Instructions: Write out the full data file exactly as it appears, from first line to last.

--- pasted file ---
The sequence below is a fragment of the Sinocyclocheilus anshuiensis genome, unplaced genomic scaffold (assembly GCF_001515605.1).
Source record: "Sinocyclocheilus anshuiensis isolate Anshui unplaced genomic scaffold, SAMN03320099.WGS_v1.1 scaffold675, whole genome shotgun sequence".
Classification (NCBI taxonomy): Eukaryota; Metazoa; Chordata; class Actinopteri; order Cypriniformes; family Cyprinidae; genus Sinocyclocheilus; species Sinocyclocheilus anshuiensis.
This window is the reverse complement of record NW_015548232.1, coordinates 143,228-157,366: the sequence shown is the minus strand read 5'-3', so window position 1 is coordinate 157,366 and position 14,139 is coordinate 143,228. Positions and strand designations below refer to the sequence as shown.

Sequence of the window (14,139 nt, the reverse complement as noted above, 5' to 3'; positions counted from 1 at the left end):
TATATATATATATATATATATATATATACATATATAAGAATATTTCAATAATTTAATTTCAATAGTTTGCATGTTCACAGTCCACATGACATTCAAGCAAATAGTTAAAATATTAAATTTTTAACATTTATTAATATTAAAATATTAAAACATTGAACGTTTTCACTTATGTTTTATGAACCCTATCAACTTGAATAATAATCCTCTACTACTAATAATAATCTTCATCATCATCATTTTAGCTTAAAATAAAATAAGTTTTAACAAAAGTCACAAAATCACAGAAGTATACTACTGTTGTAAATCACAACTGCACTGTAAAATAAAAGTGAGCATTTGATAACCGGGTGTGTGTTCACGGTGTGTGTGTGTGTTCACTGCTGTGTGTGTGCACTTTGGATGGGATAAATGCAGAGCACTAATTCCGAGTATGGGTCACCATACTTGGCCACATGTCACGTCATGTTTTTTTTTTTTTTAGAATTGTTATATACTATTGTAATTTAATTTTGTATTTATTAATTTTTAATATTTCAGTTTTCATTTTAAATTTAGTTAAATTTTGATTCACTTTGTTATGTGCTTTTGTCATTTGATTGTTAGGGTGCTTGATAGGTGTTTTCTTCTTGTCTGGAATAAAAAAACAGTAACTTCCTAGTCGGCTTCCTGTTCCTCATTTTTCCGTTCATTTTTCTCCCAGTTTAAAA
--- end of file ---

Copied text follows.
The sequence below is a fragment of the Sinocyclocheilus anshuiensis genome, unplaced genomic scaffold (assembly GCF_001515605.1).
Source record: "Sinocyclocheilus anshuiensis isolate Anshui unplaced genomic scaffold, SAMN03320099.WGS_v1.1 scaffold675, whole genome shotgun sequence".
Classification (NCBI taxonomy): Eukaryota; Metazoa; Chordata; class Actinopteri; order Cypriniformes; family Cyprinidae; genus Sinocyclocheilus; species Sinocyclocheilus anshuiensis.
This window is the reverse complement of record NW_015548232.1, coordinates 143,228-157,366: the sequence shown is the minus strand read 5'-3', so window position 1 is coordinate 157,366 and position 14,139 is coordinate 143,228. Positions and strand designations below refer to the sequence as shown.

Sequence of the window (14,139 nt, the reverse complement as noted above, 5' to 3'; positions counted from 1 at the left end):
TATATATATATATATATATATATATATACATATATAAGAATATTTCAATAATTTAATTTCAATAGTTTGCATGTTCACAGTCCACATGACATTCAAGCAAATAGTTAAAATATTAAATTTTTAACATTTATTAATATTAAAATATTAAAACATTGAACGTTTTCACTTATGTTTTATGAACCCTATCAACTTGAATAATAATCCTCTACTACTAATAATAATCTTCATCATCATCATTTTAGCTTAAAATAAAATAAGTTTTAACAAAAGTCACAAAATCACAGAAGTATACTACTGTTGTAAATCACAACTGCACTGTAAAATAAAAGTGAGCATTTGATAACCGGGTGTGTGTTCACGGTGTGTGTGTGTGTTCACTGCTGTGTGTGTGCACTTTGGATGGGATAAATGCAGAGCACTAATTCCGAGTATGGGTCACCATACTTGGCCACATGTCACGTCATGTTTTTTTTTTTTTTAGAATTGTTATATACTATTGTAATTTAATTTTGTATTTATTAATTTTTAATATTTCAGTTTTCATTTTAAATTTAGTTAAATTTTGATTCACTTTGTTATGTGCTTTTGTCATTTGATTGTTAGGGTGCTTGATAGGTGTTTTCTTCTTGTCTGGAATAAAAAAACAGTAACTTCCTAGTCGGCTTCCTGTTCCTCATTTTTCCGTTCATTTTTCTCCCAGTTTAAAA